The John Eicher family would like to extend a “Thank-you” to our brothers and sisters at First Mennonite Church.  The cards, flowers, and kind words were encouraging to our family. We further wish to thank all who contributed memorials to the organizations John so believed in.  Our meal following the funeral service allowed a time for family and friends to reflect and fellowship.  We would like to express a heartfelt “Thank-you” to the kitchen committee.  You provide an invaluable service, quietly and without fanfare.  We do not underestimate your service. †

Home Going
Elmer V. Graber, 97, of Berne passed away Wednesday, January 23, 2019 at Swiss Village in Berne.
He was born on Monday, October 10, 1921 in Adams County, the son of the late Peter A. Graber and the late Mary (Beitler) Graber. He was united in marriage to Vera Nussbaum (daughter of Frank Nussbaum founder of Berne Ready Mix) on January 15, 1942 in Berne, Indiana. She preceded him in death on November 30, 2005.
Elmer attended Monroe Township School and later served in the U.S. Army Air Corps during World War II. He worked for the Pennsylvania Railroad in Hagerstown, Winchester, Decatur, and Berne. He was also employed by Berne Electric for many years. In 1964, he began working for the City of Berne. During his tenure of 28 years, he worked 16 years as an accountant and 12 years as clerk-treasurer. After retirement, he was a volunteer EMT in Berne and he also enjoyed driving Amish from place to place.
He was a lifelong member of the First Mennonite Church in
Berne. Elmer was also a member of the Lions Club in Berne and the American Legion Post #468 in Berne.
Survivors include two sons, Stan (Millie) Graber of Carpinteria, CA and Rick (Karen) Graber of Albuquerque, NM; son-in-law, Tom (Deb) Walsh of Berne; three grandchildren, Shawn (Terri) Walsh of Berne, Shannon (Diana) Walsh of Rockford, OH, Chris (Emma) Graber of Encino, CA; and four great-grandchildren, Ella Graber, Killian Walsh, Emilio Walsh, and Sam Walsh.
Elmer was preceded in death by his daughter, Marsha (Graber) Walsh on May 12, 1980.


Gail B. Simon 79, of Berne, Indiana passed away Monday, January 28, 2019 at her residence.
She was born on November 4, 1939 in Berne, Indiana the daughter of the late Joseph Brewster and the late Ruth (Winteregg) Brewster. Gail was united in marriage to Larry Simon on October 11, 1959 at the First Mennonite Church. They were married for 58 years before Larry preceded her in death in 2017.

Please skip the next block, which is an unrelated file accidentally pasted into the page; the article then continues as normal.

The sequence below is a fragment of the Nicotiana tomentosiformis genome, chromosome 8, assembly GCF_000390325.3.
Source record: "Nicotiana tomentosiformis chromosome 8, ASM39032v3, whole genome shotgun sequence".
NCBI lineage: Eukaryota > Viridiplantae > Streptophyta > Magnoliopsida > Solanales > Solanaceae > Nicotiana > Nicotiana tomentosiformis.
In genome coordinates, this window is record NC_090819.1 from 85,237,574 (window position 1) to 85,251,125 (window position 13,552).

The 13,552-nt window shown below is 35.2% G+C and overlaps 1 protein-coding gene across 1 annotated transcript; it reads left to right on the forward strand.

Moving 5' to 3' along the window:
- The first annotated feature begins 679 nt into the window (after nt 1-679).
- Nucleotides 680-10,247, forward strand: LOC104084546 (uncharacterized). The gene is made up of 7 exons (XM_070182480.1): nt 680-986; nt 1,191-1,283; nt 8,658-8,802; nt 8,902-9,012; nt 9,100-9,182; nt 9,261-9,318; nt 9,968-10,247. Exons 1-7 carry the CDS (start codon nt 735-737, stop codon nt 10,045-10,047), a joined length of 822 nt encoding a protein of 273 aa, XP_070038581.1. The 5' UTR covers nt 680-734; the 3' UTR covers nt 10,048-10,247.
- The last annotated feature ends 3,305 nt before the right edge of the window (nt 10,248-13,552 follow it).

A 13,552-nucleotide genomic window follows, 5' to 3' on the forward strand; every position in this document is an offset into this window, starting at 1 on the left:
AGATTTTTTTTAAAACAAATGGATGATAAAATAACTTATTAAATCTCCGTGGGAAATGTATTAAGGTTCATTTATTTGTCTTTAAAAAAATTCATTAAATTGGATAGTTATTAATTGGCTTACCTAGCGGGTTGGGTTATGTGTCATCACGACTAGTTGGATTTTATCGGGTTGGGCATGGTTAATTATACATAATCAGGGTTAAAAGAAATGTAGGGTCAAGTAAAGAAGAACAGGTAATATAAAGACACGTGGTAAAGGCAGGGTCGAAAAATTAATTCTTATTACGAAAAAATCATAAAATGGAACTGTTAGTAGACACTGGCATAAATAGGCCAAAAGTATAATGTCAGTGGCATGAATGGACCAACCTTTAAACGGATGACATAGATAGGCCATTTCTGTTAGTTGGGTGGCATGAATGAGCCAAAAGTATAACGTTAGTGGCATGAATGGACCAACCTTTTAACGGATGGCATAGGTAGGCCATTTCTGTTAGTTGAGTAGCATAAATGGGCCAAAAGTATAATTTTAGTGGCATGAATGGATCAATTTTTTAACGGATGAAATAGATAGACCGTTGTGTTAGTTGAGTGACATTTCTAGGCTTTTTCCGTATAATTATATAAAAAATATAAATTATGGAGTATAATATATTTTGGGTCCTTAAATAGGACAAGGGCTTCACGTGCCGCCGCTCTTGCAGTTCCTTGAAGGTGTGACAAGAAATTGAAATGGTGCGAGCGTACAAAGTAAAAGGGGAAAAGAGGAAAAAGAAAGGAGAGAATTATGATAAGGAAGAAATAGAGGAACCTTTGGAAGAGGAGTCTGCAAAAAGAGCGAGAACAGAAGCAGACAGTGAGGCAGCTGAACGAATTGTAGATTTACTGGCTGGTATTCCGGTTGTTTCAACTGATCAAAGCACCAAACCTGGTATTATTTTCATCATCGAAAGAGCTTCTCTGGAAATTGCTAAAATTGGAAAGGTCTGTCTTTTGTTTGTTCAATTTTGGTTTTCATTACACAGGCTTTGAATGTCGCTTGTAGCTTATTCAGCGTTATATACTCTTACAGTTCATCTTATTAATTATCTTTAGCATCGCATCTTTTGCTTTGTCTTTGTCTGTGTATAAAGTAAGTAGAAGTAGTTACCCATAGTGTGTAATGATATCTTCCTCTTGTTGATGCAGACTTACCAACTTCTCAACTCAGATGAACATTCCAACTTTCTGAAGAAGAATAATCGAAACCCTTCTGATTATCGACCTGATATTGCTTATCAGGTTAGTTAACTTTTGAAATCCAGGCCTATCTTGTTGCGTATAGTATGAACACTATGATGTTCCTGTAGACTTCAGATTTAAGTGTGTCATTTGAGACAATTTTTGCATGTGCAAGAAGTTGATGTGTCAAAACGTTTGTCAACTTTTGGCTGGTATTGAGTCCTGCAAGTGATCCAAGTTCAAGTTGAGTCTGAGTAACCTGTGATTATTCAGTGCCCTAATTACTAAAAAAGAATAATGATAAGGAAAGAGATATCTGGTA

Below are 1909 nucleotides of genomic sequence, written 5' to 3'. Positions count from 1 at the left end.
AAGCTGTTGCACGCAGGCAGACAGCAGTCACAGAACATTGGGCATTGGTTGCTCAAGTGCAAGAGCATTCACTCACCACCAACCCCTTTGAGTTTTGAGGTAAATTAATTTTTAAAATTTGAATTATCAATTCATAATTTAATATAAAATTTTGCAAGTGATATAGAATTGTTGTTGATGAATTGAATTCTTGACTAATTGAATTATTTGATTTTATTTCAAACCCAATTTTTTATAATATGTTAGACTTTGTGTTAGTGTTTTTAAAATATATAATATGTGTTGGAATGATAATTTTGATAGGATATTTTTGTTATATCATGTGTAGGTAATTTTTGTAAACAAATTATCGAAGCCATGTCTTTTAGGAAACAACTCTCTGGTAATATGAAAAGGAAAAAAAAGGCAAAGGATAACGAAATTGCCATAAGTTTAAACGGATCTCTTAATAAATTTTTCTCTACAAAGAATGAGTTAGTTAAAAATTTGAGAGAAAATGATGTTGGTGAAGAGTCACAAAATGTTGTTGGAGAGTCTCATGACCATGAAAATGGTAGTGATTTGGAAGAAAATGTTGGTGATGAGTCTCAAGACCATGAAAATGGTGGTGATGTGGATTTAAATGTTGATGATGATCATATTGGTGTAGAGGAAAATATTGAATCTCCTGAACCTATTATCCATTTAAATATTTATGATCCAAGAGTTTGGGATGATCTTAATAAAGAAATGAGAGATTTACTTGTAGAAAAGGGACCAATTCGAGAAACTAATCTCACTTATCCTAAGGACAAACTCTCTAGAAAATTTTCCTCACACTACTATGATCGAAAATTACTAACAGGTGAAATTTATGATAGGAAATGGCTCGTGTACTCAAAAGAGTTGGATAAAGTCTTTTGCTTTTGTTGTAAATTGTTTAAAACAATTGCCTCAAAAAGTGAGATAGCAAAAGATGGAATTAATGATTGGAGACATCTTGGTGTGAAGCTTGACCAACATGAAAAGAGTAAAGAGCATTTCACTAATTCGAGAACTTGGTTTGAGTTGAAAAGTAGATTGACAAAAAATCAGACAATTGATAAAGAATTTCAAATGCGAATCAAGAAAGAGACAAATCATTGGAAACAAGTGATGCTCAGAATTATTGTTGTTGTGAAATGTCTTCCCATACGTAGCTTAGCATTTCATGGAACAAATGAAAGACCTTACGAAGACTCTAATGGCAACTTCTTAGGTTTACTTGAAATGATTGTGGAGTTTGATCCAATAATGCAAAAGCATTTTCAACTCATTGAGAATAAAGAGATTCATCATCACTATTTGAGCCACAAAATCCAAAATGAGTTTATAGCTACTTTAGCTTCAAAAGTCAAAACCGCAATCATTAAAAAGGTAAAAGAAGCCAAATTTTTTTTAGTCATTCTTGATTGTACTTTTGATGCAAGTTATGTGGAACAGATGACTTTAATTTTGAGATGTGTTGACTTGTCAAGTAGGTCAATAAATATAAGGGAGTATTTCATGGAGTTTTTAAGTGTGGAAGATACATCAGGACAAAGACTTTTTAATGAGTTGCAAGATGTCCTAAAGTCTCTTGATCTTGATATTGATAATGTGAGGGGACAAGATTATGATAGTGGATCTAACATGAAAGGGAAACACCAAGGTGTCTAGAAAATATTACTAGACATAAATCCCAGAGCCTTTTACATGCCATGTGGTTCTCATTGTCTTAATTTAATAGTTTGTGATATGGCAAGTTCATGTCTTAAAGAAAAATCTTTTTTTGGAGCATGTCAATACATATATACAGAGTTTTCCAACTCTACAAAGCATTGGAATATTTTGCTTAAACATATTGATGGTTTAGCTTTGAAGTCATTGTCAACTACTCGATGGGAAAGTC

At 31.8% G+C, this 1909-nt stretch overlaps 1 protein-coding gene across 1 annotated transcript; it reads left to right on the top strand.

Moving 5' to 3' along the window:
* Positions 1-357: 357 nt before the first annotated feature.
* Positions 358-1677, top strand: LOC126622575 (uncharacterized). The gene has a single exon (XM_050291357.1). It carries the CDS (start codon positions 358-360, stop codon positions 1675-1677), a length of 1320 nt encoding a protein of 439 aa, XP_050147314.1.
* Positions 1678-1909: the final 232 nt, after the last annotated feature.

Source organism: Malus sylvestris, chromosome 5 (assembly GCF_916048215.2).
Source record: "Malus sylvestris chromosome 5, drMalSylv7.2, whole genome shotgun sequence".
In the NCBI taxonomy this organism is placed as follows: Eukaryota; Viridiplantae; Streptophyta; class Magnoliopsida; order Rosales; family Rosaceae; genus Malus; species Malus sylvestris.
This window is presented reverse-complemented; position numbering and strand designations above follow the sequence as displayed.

Gail was a member of First Mennonite Church where she was a mission band leader. She volunteered as a migrant aide, Cub Scout leader, and at the Et Cetera Ecke store in Berne. She previously attended Topeka Mennonite Church where she served as the librarian.
Gail worked a short time at International Harvester in Fort Wayne. She then worked as a secretary at Moser Motors in Berne, for 27 years.
Gail enjoyed spending time with her grandkids and great-grandkids. She loved to read, work puzzles, work with flowers, especially her roses at the lake and most recently enjoyed adult coloring books.
Survivors include her son, Mitch (Tracy) Simon of Berne; daughter, Victoria (Rex) Myers of Berne; brother-in-law, Sydney Stucky of Fort Wayne; six grandchildren. Dustin (Andria) Myers, Chris (Kathryn) Myers, Kirsten (Michael) Hough, Megan Myers (Jeremy Bowers), Cory Simon (Brandy Koenemann), Rachel Simon (Cody Grimm); nine great-grandchildren, Ava Myers, Jordan Simon, Devon Hough, Carter Wingard, Estella Wingard, Bentley Hough, Maksim Myers, Emma Hough, and Jackson Hough.
Gail was preceded in death by her grandson, Adam Simon and sister, Jane Stucky. †

Among Our People
December
Dave Wulliman had knee surgery at Lutheran Hospital on Dec. 5.
Barbara J Sprunger had heart tests at Lutheran Hospital on Dec. 5.
Betty Stuber was at Parkview due to a blood clot from Nov. 29 – Dec. 6. She was then moved to Swiss Village for rehab.
Jerry Flueckiger was at Lutheran Hospital for tests and treatment from Dec. 6-10, and then moved to rehab at Swiss Village.
Kendall Lehman was at Lutheran Hospital for a heart procedure on Dec. 11.
Rod Mosser had knee replacement at ACMH Dec. 10 and was released for rehab from home on Dec. 13.
Sheree Barkley had outpatient surgery at Dupont Hospital on Dec. 17.
Bestson, the Haitian child staying with Darin Ringger’s family, had outpatient foot surgery in Van Wert on Dec. 26
Al Neuenschwander - patient at Bluffton Regional with pneumonia for several days.
Louise Lehman had heart catheterization with 2 stents on Dec. 28 at Lutheran Hospital and came home on the 29th.
Janet Bixler had open heart surgery at Lutheran and then had a stroke and spent several days in ICU at Lutheran Hospital and then moved to St Rita’s Hospital in Lima, Ohio on Dec. 29 for rehab.
Jerome Flueckiger, after a fall at Swiss Village spent several days at ACMH for observation and tests and was then moved to Swiss Village for rehab on January 4.
Dan Dawson was a patient at ACMH with pneumonia from Dec. 28 - January 7, then moved to Swiss Village.
Fred Wulliman had heart tests and spent the night for observation at Lutheran Hospital from Dec. 31 – Jan. 1.

January
Rick Gorrell had back surgery on Jan. 8 and is recovering at home.
Carol Garringer had knee replacement surgery at Lutheran on Jan. 9 and came home the next day.
Carolyn Brown was admitted to ACMH after a fall on Jan. 13 and was transferred to Swiss Village on Jan. 18.
Vickie Beachey had knee replacement surgery at Lutheran on Jan. 16 and came home the same day. †